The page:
It was the best of DNS times, it was the worst of DNS times… ( May 2013 )
In the beginning, Al Gore and a team of computer pioneers decided to create the internet and on the 4th addressing try, the current method of IP was born. It quickly became obvious that telling your friends to visit 188.8.131.52 would keep the internet club esoteric to just us nerds, and from those needs DNS emerged. DNS is a simple concept, roughly you ask the root name servers who is the authority for a domain, then you ask that authority what does that domain translate to. Since most requests ( at the time ) would ask the root name servers bombarding it with packets, decisions had to be made so that users would get a timely response. The solution? Building DNS on the UDP protocol. While the choice at the time seemed obvious ( low latency, connectionless, smaller packet headers, no connection state bottlenecks, low CPU consumption ), it is now the reason why I sit here writing an article after a week of sleepless nights. Before you make any rash presumptions, the problem was not your typical amplification attack, simply a HUGE increase in DNS questions. At worst we were getting about 5MBps of traffic in and out with responses being sent to no consistent range of destinations.
To convey our problem I will need to convey the importance of DNS to our business model. We perform authoritative based answering for any questions sent to us, but do not worry, we are not malicious! This particular use case is for an advertising network of domain parking. SLD’s ( second level domains ) owners point millions of domains to our DNS servers which in return send responses back with varying IP addresses. With such a wide variety of traffic, the DNS back-end must be able to cope with huge amounts of requests of all types regardless of potential maliciousness from the source. Simply put, we can not pick and choose with whom we respond to as all traffic is vital. Our normal qps ( questions per second ) before the jump was around 500 with peaks of about 1,000. Once we knew it was not an amplification problem we were able to start thinking about how to increase capacity.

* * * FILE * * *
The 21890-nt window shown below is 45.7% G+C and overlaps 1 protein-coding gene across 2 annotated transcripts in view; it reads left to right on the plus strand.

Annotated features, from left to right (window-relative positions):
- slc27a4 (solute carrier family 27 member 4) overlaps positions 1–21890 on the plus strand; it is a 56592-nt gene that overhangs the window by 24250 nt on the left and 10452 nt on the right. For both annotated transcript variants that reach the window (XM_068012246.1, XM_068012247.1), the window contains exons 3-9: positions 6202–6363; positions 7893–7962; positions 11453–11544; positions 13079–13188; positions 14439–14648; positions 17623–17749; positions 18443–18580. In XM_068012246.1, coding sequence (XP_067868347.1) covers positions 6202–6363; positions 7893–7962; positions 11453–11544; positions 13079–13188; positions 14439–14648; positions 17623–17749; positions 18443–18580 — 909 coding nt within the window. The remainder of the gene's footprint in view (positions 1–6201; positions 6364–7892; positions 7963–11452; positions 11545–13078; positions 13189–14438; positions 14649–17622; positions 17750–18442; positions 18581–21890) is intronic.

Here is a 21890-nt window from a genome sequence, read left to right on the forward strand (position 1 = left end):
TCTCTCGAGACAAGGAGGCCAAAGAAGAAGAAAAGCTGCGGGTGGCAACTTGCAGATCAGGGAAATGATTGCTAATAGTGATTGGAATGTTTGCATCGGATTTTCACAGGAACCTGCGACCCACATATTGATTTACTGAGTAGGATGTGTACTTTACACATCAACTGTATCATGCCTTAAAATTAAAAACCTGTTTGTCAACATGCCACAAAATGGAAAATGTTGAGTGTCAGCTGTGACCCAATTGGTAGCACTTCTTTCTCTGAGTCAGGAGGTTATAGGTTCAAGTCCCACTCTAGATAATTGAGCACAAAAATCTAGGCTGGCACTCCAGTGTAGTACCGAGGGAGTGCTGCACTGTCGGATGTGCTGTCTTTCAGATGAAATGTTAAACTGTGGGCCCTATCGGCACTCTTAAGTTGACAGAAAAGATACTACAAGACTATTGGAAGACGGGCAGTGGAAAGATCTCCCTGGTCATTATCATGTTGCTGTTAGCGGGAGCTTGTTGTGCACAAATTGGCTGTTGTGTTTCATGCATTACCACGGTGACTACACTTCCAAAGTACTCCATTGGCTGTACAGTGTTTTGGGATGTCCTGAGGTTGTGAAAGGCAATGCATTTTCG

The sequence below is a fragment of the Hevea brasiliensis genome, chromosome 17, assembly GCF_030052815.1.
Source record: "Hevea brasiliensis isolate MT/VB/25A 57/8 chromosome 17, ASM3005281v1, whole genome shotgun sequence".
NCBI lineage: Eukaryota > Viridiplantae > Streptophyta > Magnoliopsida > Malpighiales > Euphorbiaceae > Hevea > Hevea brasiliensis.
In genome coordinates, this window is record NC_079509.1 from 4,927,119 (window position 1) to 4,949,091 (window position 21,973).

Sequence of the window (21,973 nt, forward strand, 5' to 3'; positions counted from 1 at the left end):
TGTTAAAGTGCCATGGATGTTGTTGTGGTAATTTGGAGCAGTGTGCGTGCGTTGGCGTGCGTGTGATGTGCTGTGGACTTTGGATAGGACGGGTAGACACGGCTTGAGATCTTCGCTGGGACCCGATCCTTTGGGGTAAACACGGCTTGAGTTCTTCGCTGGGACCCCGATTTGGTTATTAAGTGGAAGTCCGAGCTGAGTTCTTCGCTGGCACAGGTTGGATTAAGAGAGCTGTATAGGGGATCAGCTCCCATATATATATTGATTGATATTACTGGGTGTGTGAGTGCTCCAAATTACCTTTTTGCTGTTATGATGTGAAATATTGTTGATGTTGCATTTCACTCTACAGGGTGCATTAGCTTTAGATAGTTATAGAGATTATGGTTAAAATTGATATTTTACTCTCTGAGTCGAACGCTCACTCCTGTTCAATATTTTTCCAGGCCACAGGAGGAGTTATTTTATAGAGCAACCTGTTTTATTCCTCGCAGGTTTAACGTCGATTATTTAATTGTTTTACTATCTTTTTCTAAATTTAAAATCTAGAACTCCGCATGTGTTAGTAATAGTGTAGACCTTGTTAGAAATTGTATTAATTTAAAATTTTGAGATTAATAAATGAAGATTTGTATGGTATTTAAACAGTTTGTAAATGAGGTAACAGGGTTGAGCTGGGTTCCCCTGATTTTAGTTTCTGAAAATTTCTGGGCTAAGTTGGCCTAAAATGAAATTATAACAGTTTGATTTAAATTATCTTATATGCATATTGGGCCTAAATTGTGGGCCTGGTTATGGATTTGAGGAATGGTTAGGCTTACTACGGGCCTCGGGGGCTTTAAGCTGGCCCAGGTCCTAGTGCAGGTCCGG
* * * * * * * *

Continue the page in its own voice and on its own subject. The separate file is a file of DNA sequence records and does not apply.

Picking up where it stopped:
At the time we were sitting on top of a strong authoritative infrastructure that had chugged along well overpowered for years. The setup was a Netscaler load balancer and behind it, 4 physical 8 core DNS servers. At the 7th layer was PowerDNS utilizing a MySQL backend.
The first step in developing a solution was to have a solid baseline of the problem with an emphasis placed on response times. Anything over a 500ms response time was considered a failure for baseline, and no response at all was considered disastrous. Failure before the attack typically occurred around 1.5k qps ( questions per second ) with disastrous results at around 2k qps ( per server ). With 4 physical servers in rotation at the time, we were capable of handling about 6k qps while being crippled around 8k qps. To determine these results, we used an application called ‘queryperf’ which is apart of the contrib section of BIND and created 250k random length domains using available TLD’s (http://data.iana.org/TLD/tlds-alpha-by-domain.txt). The python program ‘gen-data-queryperf.py’ which is also apart of queryperf created the domains for us.
The day of the questions increase, we spiked north of 50k qps and as noted above we were only capable of responding to 6k qps before our 500ms mean average and 8k before we encountered a failure rate of not responding at all ( servfail ).